High earners with student loans from 2012 are expected to be hit hardest by rising inflation until the price cap takes effect in March 2023

'A maximum interest rate of 12 percent, if implemented, would massively exceed the previous Plan 2 high of 6.6 percent and would be nearly triple the current prime rate.

"For low-income earners whose loans only carry interest at the RPI rate, using the March figure would mean their interest rate will be six times higher in September than it is now.

"It is worth noting that since graduates only ever repay a percentage of their income above a threshold, any change in interest rate will not affect the monthly repayment amount.

"However, higher interest rates mean larger total debt, which in turn means that it takes longer to repay the loan for those who might otherwise have done so sooner.

"Another important factor is that if the government determines that the interest rate on Plan 2 student loans is higher than that on comparable unsecured commercial loans, it can and will cap them at what is called the prevailing market rate.

"They did this last year, but the decision on this new RPI rate will not be made until August, leaving months of uncertainty in between."

How is my student loan interest rate calculated?

At the start of the study from 2012:

– Your current interest rate is up to 4.5 percent. It is set to rise to up to 12 per cent in September.

– Starting in September 2022, students and first-year students will be charged the maximum interest rate while in college, to be announced in August.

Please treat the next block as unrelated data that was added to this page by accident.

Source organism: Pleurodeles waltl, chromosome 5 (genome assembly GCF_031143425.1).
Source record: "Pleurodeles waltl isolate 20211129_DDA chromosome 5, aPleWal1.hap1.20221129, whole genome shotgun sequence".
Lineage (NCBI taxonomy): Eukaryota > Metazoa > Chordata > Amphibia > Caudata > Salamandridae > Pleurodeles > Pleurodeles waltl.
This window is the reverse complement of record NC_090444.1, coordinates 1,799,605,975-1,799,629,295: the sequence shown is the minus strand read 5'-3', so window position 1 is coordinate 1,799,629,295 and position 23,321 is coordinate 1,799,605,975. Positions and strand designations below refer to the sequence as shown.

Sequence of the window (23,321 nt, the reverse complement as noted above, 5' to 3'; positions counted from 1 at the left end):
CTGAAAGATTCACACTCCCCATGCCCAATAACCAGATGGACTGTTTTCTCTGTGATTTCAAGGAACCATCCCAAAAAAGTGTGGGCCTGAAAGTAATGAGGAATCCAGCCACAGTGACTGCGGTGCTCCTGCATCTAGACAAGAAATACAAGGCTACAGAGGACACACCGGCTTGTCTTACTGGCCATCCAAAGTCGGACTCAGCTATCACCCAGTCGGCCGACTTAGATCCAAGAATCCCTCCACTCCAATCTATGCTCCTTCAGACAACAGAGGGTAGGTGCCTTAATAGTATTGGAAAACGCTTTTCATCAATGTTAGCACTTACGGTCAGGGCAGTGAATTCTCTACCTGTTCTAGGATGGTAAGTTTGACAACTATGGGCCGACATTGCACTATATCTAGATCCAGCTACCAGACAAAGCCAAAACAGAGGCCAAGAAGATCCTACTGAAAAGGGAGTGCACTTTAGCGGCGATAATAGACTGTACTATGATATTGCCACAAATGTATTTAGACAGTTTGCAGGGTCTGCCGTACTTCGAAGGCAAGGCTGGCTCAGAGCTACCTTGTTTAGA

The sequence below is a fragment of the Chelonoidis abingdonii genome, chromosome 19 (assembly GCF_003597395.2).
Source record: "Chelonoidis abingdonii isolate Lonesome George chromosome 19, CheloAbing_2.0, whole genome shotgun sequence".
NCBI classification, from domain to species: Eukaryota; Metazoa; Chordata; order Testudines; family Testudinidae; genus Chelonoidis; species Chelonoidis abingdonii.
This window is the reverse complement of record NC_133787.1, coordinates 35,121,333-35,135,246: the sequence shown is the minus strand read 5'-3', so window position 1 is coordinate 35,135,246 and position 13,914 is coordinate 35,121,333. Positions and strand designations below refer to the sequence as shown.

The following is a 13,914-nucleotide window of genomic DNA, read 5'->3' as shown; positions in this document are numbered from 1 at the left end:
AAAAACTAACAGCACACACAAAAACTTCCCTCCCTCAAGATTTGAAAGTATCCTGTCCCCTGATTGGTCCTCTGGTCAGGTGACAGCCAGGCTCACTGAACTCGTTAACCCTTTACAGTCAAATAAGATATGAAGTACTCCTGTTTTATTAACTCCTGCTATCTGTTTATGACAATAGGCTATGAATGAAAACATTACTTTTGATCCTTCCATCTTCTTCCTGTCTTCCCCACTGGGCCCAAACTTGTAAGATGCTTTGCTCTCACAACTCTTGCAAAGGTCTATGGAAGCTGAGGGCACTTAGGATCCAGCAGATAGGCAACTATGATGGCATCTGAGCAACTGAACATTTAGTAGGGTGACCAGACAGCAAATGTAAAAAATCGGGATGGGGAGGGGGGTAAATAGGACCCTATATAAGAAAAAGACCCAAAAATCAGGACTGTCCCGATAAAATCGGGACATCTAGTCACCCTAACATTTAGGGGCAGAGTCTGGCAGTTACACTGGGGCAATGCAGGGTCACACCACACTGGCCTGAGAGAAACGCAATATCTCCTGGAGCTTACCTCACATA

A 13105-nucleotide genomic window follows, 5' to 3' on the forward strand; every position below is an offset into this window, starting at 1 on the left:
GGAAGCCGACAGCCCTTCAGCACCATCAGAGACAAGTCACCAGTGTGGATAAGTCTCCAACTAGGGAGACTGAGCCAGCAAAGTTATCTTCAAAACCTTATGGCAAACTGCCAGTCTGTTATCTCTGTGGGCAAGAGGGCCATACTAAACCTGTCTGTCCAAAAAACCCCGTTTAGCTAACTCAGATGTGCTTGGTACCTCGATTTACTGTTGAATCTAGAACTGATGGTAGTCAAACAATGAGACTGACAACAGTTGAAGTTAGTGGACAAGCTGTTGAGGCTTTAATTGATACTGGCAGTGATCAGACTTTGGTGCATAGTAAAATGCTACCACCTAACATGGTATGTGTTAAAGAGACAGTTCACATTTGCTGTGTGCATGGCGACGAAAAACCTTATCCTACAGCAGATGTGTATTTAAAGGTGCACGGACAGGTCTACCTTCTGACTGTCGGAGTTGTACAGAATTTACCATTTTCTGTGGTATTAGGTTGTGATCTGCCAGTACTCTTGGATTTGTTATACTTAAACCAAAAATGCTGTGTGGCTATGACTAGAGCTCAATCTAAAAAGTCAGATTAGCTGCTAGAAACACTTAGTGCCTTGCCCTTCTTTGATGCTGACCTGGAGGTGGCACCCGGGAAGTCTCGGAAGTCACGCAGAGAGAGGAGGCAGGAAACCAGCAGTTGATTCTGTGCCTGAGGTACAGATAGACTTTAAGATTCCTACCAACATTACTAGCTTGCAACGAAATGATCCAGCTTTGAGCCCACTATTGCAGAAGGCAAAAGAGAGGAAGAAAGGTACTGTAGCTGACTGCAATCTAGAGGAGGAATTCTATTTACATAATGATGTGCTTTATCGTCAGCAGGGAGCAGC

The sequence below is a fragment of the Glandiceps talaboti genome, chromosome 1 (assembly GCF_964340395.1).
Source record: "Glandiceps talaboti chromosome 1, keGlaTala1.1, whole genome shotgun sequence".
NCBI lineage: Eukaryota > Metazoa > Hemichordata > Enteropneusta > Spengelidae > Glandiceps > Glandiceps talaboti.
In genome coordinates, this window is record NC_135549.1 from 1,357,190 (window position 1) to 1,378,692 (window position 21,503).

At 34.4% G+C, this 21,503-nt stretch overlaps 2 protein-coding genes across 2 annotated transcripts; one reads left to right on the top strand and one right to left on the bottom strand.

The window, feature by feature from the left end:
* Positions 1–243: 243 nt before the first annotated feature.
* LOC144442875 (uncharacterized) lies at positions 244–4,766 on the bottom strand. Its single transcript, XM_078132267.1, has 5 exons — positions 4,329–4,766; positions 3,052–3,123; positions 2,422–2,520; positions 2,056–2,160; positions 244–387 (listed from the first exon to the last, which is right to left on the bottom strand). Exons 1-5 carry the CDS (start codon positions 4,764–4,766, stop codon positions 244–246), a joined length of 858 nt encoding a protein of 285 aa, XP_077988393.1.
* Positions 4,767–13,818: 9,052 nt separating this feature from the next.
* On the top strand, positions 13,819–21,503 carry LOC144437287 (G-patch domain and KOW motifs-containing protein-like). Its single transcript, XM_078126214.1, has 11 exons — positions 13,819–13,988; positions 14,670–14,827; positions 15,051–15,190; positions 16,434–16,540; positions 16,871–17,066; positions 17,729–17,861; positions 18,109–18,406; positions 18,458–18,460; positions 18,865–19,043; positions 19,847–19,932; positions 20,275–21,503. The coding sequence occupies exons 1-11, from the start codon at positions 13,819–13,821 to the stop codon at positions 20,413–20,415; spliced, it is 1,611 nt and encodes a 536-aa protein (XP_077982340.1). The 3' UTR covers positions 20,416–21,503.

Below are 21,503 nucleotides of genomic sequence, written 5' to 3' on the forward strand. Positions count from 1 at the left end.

– For graduates, interest rates are calculated with RPI +3 percent. To those who have 49.earning £130 or more could be charged 12 percent interest, while those earning less than 27.Pay £296, 9 percent interest could be charged, with everyone in between on a sliding scale

– You don't start paying off your loan until April after you graduate and earn more than 27.£295 per year

– If you are not doing your job with a salary of more than 28.000 £ to start, you are unlikely to repay your entire loan before it is wiped out after 30 years.

If you started university in 1998-2011 or are Scottish or Northern Irish:

– The interest rate you are currently charged is 1.5% and will likely remain at 1.5%

– This is because it is based on the lowest interest rate from the RPI OR the Bank of England prime rate is currently 0.5 percent plus 1 percent

– These student loans are repaid once graduates are over 20.195 £ per year or 25.Earn £375 for Scottish students.

When starting college before 1998:

– The current interest rate is 1.5 percent and could rise to 9 percent starting in September

– It is based solely on the March RPI number (or prevailing market rate).

– Repayments will be made by graduates who have suffered over 36.Earn £284 per year

Tom concluded, "Disappointingly, the government also failed to answer some of our key questions that would have helped us accurately inform young borrowers of the potential outcomes.

"We would strongly encourage them to publish clear guidance as soon as possible to reassure students and graduates that their loans will not be subject to record-breaking interest rates."

For students with loans after 2012, unpaid balances will be written off after 30 years, but students graduating from 2023 will have to repay loans for up to 40 years.